Game mechanics can be incorporated very effectively into microlearning, particularly in terms of levelling up, gaining badges, encouraging daily use or competing against other learners. Just like those apps that kids love that tell them to feed their dragons every day to get coins to buy a really cool exclusive dragon, it’s possible to make those chunks fun and addictive.

In our experience, at the moment, microlearning is rarely the answer on its own. It tends to be most effective when used in a blend, as a reinforcement or performance support tool, with other more in-depth forms of learning. Every project is different though, and it’s important not to discount it as effective in its own right.  Constant improvements in personal technology mean that increasingly sophisticated learning experiences can be delivered in this way, allowing the line between work and learning to further blur. We haven’t seen the pinnacle of microlearning yet.


1Miller, G. (1956). The magical number seven, plus or minus two: Some limits on our capacity for processing information. The psychological review, 63, 81-97.

Learning Design : What can we learn from creativity in the arts

March 7, 2016

by Tess Robinson, Director, LAS

I am trying to teach myself to paint with acrylics at the moment. I have a definite idea in my head of what my paintings should look like, but with no painting experience, they don’t exactly come out like that when translated to canvas. It’s very frustratinpaint brushesg!

As with many things, I turned to You Tube for help and found the rather wonderful Will Kemp from Will Kemp Art School. His tips have really helped me improve, although I still have a very long way to go before we’ll be hanging any of my creations on the wall. Whilst going through the tutorials, it got me thinking about how some artistic techniques can be equally applied to designing learning in order to help us see creative solutions and formulate a ‘well-composed’ intervention.

Will advises that to improve your drawing – a key pre-requisite of painting – you should narrow your eyes and really look at areas of light and shade. You need to temporarily hold off judgement and try not to second guess what you think the thing should look like, as oppose to what it actually looks like. This a great metaphorical technique for the research phase of any digital learning project. In getting to know your audience and accurately assessing the business need, you really need to be able to put your own assumptions and prejudices to one side and really look at the shape of what is there.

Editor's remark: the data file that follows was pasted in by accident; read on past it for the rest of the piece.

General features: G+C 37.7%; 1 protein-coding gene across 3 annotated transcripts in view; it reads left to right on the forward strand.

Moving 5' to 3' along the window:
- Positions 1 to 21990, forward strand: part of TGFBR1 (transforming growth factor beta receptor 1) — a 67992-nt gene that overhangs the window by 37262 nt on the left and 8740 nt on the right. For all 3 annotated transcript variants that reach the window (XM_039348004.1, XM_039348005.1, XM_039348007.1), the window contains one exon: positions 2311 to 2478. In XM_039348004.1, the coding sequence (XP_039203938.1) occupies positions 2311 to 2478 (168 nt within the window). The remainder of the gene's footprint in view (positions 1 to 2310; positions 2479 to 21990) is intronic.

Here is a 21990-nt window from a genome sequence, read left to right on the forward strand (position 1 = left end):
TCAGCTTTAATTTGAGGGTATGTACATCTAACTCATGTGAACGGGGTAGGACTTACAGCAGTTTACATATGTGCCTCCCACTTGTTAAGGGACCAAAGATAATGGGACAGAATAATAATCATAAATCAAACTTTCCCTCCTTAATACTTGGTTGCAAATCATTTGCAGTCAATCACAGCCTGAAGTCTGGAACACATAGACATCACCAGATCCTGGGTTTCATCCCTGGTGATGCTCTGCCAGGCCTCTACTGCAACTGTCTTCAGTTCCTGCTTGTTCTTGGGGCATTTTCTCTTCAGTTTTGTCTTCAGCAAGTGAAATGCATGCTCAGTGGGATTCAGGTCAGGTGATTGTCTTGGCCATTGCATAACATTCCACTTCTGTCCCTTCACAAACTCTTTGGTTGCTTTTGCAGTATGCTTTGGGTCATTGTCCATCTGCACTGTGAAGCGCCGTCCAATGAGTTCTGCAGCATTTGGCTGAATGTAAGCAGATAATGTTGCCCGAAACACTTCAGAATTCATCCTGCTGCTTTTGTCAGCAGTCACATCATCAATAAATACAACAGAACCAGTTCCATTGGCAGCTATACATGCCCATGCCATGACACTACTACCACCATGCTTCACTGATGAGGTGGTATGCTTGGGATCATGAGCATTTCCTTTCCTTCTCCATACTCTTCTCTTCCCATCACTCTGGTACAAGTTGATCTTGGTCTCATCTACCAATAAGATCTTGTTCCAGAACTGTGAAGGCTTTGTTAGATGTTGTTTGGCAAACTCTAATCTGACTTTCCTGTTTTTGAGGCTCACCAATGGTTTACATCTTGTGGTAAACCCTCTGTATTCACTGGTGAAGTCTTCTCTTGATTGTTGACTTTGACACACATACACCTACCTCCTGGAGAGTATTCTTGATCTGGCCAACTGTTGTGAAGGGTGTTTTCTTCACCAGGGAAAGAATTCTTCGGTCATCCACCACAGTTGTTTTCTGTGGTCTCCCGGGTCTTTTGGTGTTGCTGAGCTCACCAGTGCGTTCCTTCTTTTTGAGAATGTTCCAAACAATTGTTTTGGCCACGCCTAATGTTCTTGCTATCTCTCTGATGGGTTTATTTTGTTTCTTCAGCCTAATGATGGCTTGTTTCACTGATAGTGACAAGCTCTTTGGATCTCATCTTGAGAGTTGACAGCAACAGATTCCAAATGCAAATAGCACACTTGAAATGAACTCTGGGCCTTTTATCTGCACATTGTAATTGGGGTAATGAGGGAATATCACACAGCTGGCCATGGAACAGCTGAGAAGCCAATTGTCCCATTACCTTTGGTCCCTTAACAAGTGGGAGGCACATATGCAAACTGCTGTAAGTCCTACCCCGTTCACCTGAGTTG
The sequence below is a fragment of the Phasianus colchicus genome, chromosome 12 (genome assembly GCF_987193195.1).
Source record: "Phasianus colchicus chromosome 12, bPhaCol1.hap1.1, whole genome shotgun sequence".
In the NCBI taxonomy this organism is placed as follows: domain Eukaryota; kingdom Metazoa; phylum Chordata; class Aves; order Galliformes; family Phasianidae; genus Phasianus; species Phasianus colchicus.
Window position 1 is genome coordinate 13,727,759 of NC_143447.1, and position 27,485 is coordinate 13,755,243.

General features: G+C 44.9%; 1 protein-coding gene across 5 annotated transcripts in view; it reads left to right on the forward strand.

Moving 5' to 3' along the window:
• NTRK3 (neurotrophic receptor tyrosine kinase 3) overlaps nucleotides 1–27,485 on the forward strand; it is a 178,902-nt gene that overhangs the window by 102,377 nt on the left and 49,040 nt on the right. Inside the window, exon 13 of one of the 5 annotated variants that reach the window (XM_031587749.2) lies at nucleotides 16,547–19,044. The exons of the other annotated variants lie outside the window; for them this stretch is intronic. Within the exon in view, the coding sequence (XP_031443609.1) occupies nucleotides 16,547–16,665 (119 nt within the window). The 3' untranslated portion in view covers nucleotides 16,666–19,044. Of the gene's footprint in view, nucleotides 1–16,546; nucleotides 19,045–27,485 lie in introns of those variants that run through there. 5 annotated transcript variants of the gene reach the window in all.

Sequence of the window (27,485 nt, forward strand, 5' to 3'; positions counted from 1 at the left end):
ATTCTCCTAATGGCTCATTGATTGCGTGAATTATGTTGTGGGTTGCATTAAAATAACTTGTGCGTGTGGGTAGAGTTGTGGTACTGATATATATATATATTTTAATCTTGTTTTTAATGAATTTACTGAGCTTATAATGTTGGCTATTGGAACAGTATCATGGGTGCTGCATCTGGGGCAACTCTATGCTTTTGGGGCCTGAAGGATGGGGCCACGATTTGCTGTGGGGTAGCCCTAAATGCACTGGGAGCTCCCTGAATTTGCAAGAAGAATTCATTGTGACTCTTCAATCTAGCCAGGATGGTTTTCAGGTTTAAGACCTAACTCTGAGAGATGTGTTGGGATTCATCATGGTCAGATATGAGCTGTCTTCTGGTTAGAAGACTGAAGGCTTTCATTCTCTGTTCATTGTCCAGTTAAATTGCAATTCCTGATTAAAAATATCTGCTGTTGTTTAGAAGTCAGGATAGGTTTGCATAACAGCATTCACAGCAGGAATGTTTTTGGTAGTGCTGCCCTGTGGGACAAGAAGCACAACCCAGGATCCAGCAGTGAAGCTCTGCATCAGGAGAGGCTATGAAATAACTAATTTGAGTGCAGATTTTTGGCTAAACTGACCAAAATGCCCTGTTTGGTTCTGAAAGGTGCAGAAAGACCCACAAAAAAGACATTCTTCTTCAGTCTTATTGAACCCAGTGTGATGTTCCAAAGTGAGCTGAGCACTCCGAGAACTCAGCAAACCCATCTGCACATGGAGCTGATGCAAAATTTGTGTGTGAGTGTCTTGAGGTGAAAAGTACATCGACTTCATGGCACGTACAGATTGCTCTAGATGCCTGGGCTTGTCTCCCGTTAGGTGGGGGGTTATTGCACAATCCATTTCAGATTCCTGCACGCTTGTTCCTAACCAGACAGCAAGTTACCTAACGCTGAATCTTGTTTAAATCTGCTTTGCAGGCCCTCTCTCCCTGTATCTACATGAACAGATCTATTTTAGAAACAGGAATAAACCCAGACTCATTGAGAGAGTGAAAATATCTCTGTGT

This suspension of judgement is prevalent in other arts as well and is often seen as vital to the creative process. With David Bowie’s recent death, much has been written about creativity in music. In an interview with Livewire in 2002, Bowie said:

‘I try to put judgement on hold for as long as possible. Then, when I need to listen to something critically, I put myself in a place that has nothing to do with the industrialized process we’re going through, being in a studio and all that. I’ll pretend that I’m on a ship, say, and I’m looking out to sea and there’s a distant fog on the horizon. I will listen to the piece of music from that place and see what it does to me. I use those kind of tricks all the time. It amazes me sometimes that even intelligent people will analyze a situation or make a judgement after only recognizing the standard or traditional structure of a piece. They will then confront the whole thing with a standard reaction and a standard reaction will not allow for deviancies. It’s the kiss of death in creating something’.

I read that and thought, wow, we do that. When we design learning we often take time out for a walk, a quick bike ride or a spot of meditation. Removing ourselves from the task in hand, allows fresh ideas to bubble to the fore and helps us to gain other perspectives – not dissimilar to Bowie’s method.

In researching creativity in the arts further, to see if there was anything else we, as learning designers, could learn from it, I stumbled across this article on the Guardian website from 2012. They asked a number of artists from a range of disciplines how they find creative inspiration. The one that resonated most for me in terms of its application to learning design was from Sunand Prasad, a renowed architect. He said:

  • Keep asking: “What is really going on here?” – like a detective.
  • Immerse yourself in the worlds of the people who will use and encounter the building or place.
  • Forget the building for a while. Focus totally on what people will be doing in the spaces and places you are designing – next year, in five years, in 20.
  • Ask off-piste questions. What if this library were a garden? If this facade could speak, would it be cooing, swearing, silent, erudite?
  • Gather inquisitive and reflective people around you. The rapid bouncing back and forth of an idea can generate compelling concepts at amazing speed.
  • Once there’s an idea, turn it upside down and take it seriously for a moment – even if it seems silly.
  • We all have a sense of the sublime – use it to test your propositions as rigorously as logic and functionality.

If you replace the building references with learning ones, everything above can be equally applied to learning design. It seems that artistic creativity and creativity in terms of learning design are not so far removed.

As for me and my painting, well, as Picasso said ‘I am always doing that which I cannot do, in order that I may learn how to do it’. One day, I will have something wall-worthy!